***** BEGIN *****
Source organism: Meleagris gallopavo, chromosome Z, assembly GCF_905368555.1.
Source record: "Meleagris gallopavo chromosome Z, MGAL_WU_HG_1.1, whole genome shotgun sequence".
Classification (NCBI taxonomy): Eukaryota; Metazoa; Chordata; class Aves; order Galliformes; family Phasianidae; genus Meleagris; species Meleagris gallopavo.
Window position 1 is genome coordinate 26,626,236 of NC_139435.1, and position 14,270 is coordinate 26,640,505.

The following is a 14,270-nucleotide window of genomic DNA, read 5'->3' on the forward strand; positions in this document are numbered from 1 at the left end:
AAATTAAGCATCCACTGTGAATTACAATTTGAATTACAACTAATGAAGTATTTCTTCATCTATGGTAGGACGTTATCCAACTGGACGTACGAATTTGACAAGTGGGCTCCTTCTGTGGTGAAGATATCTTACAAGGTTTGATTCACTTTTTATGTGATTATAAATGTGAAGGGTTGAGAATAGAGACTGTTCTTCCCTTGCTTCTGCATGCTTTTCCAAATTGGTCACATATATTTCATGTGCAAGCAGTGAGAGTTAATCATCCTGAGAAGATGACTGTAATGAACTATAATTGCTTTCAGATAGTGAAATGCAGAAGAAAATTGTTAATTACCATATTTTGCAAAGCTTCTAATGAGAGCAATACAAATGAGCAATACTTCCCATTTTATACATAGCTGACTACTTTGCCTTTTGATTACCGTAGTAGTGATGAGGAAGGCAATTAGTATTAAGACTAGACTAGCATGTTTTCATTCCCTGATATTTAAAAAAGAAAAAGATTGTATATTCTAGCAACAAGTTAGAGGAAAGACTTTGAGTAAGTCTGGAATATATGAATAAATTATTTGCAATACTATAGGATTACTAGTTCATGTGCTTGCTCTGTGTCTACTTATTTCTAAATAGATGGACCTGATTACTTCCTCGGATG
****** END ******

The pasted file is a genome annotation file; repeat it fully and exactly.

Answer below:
Source organism: Meleagris gallopavo, chromosome Z, assembly GCF_905368555.1.
Source record: "Meleagris gallopavo chromosome Z, MGAL_WU_HG_1.1, whole genome shotgun sequence".
Classification (NCBI taxonomy): Eukaryota; Metazoa; Chordata; class Aves; order Galliformes; family Phasianidae; genus Meleagris; species Meleagris gallopavo.
Window position 1 is genome coordinate 26,626,236 of NC_139435.1, and position 14,270 is coordinate 26,640,505.

The following is a 14,270-nucleotide window of genomic DNA, read 5'->3' on the forward strand; positions in this document are numbered from 1 at the left end:
AAATTAAGCATCCACTGTGAATTACAATTTGAATTACAACTAATGAAGTATTTCTTCATCTATGGTAGGACGTTATCCAACTGGACGTACGAATTTGACAAGTGGGCTCCTTCTGTGGTGAAGATATCTTACAAGGTTTGATTCACTTTTTATGTGATTATAAATGTGAAGGGTTGAGAATAGAGACTGTTCTTCCCTTGCTTCTGCATGCTTTTCCAAATTGGTCACATATATTTCATGTGCAAGCAGTGAGAGTTAATCATCCTGAGAAGATGACTGTAATGAACTATAATTGCTTTCAGATAGTGAAATGCAGAAGAAAATTGTTAATTACCATATTTTGCAAAGCTTCTAATGAGAGCAATACAAATGAGCAATACTTCCCATTTTATACATAGCTGACTACTTTGCCTTTTGATTACCGTAGTAGTGATGAGGAAGGCAATTAGTATTAAGACTAGACTAGCATGTTTTCATTCCCTGATATTTAAAAAAGAAAAAGATTGTATATTCTAGCAACAAGTTAGAGGAAAGACTTTGAGTAAGTCTGGAATATATGAATAAATTATTTGCAATACTATAGGATTACTAGTTCATGTGCTTGCTCTGTGTCTACTTATTTCTAAATAGATGGACCTGATTACTTCCTCGGATG